by Thomas Jackson
In fact, fewer and fewer scientists accepted natural selection as the century went on. Wallace begged him to drop the term as selecting implied an intelligent, conscious creator, which was the very idea Darwin was supposed to be attacking. Darwin replied somewhat weakly that it was only a metaphor. After all, chemists talk of elective affinities in elements and gravity attracting. But such metaphors do not imply the very opposite of what is meant. A body blow was dealt by Lord Kelvin, the leading British scientist of the time, who showed that the earth was not old enough for Darwin’s theory to work. Radiation, which proved Kelvin wrong, and Mendel’s laws of inheritance, which between them triumphantly vindicated Darwin’s theory in the twentieth century, were unknown in the nineteenth. By the time he died even Darwin had severe doubts about his own theory. But on the other hand, after some initial huffing and puffing in 1859 the churchmen accepted The Origin without demur. When the far more radical The Descent of Man came out, a work in which Darwin came down most decisively indeed on the side of the monkeys, there was hardly a murmur. How are we to explain this? How are we to explain the way Darwin hung on grimly, in the face of so much opposition from his fellow scientists, to his version of natural selection, when his idea of genius, descent with modification as he had first called it, did not require nature daily and hourly scrutinizing or waiting incessantly ready for action, and all the rest of Darwin’s highly anthropomorphized account, at all? Why was Darwin so confused in his use of metaphor?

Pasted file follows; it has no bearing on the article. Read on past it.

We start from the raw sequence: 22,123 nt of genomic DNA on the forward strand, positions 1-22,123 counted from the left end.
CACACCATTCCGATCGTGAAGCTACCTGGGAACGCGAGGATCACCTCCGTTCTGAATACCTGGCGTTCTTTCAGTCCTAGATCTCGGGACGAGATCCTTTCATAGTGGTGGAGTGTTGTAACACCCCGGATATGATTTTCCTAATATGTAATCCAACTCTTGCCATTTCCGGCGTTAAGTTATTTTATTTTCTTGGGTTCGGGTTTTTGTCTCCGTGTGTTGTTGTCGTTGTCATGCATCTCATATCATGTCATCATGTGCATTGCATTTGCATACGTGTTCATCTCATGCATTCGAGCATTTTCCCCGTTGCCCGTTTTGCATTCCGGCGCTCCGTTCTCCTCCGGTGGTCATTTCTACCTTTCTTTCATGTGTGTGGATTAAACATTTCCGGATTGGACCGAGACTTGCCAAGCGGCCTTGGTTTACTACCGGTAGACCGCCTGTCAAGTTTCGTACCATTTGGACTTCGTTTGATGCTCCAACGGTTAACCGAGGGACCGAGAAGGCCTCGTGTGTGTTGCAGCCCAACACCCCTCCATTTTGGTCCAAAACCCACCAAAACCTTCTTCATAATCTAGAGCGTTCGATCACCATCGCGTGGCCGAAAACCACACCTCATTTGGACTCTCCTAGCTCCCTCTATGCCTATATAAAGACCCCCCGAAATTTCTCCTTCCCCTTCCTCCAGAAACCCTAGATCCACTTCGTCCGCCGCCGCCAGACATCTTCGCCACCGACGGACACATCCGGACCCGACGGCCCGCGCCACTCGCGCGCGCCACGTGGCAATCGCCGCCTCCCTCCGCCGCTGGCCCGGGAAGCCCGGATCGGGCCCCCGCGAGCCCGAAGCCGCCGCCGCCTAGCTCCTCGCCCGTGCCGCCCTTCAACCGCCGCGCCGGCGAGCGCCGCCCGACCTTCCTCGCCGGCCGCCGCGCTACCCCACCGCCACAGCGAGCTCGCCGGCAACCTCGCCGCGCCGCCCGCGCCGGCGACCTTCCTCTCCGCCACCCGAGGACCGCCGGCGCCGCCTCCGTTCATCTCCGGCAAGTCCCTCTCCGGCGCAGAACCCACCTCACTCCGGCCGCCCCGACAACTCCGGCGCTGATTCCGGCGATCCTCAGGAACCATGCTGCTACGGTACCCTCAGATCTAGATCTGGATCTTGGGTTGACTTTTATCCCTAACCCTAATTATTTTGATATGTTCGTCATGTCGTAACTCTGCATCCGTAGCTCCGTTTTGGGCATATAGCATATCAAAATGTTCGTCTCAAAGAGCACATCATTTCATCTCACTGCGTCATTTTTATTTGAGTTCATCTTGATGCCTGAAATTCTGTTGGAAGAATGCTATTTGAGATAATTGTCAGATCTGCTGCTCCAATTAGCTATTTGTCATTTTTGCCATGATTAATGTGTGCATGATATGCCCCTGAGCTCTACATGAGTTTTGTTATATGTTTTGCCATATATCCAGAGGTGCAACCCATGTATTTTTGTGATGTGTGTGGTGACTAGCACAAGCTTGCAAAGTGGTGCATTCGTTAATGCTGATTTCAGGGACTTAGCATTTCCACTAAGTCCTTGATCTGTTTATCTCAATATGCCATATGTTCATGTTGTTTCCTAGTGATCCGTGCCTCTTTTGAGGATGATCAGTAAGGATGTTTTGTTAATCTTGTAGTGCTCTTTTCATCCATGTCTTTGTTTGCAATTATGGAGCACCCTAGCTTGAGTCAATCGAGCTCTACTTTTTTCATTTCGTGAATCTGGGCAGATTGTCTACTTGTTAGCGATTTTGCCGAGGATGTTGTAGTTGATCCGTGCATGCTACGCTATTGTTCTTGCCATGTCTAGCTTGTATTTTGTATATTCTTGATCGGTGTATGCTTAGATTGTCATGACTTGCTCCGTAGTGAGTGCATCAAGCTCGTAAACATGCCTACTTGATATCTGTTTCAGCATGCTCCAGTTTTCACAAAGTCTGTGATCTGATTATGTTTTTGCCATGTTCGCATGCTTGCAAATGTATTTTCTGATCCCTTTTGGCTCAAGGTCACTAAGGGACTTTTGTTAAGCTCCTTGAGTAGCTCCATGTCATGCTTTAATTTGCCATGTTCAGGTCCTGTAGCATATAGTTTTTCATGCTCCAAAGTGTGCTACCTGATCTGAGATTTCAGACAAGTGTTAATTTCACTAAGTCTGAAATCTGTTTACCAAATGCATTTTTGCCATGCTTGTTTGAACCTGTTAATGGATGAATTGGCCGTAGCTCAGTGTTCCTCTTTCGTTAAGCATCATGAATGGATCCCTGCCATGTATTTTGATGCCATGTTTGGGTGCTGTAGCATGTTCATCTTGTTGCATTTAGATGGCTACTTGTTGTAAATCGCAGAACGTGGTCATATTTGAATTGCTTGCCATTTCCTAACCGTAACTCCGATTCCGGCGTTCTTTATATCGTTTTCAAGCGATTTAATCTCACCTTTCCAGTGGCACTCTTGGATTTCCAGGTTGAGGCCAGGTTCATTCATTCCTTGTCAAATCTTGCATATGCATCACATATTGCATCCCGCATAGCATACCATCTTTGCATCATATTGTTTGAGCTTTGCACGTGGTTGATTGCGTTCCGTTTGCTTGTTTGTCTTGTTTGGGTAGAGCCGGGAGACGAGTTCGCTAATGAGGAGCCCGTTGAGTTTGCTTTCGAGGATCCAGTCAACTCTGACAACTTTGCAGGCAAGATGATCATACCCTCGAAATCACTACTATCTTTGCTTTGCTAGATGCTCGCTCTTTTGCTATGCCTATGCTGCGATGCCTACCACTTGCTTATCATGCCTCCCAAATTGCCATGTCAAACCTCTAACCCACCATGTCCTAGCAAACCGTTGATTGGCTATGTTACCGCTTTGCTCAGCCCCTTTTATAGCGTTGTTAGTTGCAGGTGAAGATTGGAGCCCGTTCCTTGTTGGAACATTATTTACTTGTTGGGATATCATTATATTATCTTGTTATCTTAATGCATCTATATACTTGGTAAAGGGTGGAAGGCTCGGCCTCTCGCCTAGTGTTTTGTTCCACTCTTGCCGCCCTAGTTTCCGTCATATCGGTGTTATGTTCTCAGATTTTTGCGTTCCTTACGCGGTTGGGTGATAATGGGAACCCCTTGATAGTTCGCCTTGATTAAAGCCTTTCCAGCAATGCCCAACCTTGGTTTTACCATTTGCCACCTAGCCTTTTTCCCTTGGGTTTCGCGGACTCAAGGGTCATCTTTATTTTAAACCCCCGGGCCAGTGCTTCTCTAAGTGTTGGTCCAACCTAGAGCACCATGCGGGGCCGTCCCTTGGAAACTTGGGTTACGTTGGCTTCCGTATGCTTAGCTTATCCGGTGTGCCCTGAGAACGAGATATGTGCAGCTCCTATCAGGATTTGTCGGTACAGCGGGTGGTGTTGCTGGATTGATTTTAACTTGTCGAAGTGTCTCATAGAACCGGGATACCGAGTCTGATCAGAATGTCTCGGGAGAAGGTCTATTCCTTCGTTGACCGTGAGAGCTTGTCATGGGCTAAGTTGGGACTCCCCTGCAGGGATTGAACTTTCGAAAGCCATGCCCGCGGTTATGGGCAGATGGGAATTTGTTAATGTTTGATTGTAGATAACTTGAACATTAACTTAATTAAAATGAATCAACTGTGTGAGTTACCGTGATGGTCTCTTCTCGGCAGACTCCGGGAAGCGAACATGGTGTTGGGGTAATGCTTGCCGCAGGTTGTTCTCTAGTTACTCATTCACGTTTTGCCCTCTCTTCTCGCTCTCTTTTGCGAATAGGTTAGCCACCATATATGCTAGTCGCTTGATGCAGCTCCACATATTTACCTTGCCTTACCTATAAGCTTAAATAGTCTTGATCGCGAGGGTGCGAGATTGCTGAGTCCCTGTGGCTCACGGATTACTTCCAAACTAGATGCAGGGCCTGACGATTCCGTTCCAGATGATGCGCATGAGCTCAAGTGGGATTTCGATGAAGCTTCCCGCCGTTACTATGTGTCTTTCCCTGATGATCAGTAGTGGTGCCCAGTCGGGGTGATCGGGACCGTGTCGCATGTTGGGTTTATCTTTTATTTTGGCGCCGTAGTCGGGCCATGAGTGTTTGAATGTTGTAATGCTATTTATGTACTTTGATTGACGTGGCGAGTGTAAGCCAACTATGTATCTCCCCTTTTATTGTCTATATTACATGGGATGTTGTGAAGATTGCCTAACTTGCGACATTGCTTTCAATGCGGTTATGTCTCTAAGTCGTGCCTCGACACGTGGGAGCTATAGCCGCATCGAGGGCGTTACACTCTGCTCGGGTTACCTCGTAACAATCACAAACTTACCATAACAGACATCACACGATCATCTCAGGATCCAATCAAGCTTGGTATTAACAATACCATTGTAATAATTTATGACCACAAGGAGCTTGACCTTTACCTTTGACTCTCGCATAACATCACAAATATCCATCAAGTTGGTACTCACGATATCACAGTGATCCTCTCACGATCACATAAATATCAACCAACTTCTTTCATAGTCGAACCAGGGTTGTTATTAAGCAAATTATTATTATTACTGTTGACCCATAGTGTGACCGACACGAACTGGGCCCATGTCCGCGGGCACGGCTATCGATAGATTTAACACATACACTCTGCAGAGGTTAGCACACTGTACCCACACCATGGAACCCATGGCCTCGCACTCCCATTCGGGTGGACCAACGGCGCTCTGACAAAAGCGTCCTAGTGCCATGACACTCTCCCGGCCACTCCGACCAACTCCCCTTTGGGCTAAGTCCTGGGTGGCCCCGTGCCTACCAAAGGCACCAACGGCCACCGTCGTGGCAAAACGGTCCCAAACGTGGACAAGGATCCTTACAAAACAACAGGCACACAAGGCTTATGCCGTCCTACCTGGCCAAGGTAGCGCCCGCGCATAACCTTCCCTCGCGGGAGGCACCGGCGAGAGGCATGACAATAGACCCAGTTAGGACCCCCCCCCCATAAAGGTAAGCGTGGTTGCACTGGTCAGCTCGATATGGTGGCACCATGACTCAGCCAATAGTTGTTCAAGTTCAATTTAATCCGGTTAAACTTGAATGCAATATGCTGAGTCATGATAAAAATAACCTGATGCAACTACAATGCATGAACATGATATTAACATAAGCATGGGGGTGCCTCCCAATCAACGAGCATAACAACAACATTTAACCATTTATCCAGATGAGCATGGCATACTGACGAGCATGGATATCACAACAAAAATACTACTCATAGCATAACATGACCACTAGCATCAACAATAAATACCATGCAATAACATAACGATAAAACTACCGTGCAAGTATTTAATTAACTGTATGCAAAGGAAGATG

I was even more amazed when I read Darwin’s Beagle Journal than I was when I re-read The Origin. Why is it so little known? Here was the most poetic of souls writing about nature in some of the greatest prose poetry in the language. The natural beauty he encountered in South America, under the influence of von Humboldt the greatest scientist of the age, transported him into a kind of ecstasy. He was entranced by the sublime. ‘The delight one experiences at such times bewilders the mind; I am at present fit only to read Humboldt, he like another sun illumines everything I behold’ ‘The state of mind that grand scenes formerly evoked in me, and which was intimately connected with a belief in God, did not essentially differ from that which is often called the sense of sublimity.’ But in the most extraordinary way the inner feeling life of this wonderful man died in his middle age. He could now feel nothing. Music and art which he had loved so much now fell leaden upon him. ‘Grand scenes’ were no longer grand. Even his friends, Huxley and Hooker, meant little. The nature that he had actually experienced on the Beagle voyage put in no appearance in The Origin. It is the greatest tragedy in the history of science. The title of Humboldt’s own account of his South American experiences, A Personal Narrative, said everything about his approach to science. That of the English scientists to whom Darwin returned after his voyage could not have been more different. To them science was all about objectivity and deliberately cutting out any subjective reaction to nature. Beauty was not part of science’s remit but a merely personal emotion. Darwin’s heart, which had so totally belonged to Humboldt, was torn from his head. In the clash between heart and head the head won decisively. The great influence now was not Humboldt but Malthus. It was from Malthus that he got the idea that nature progresses through ‘war, extermination, disease and death’.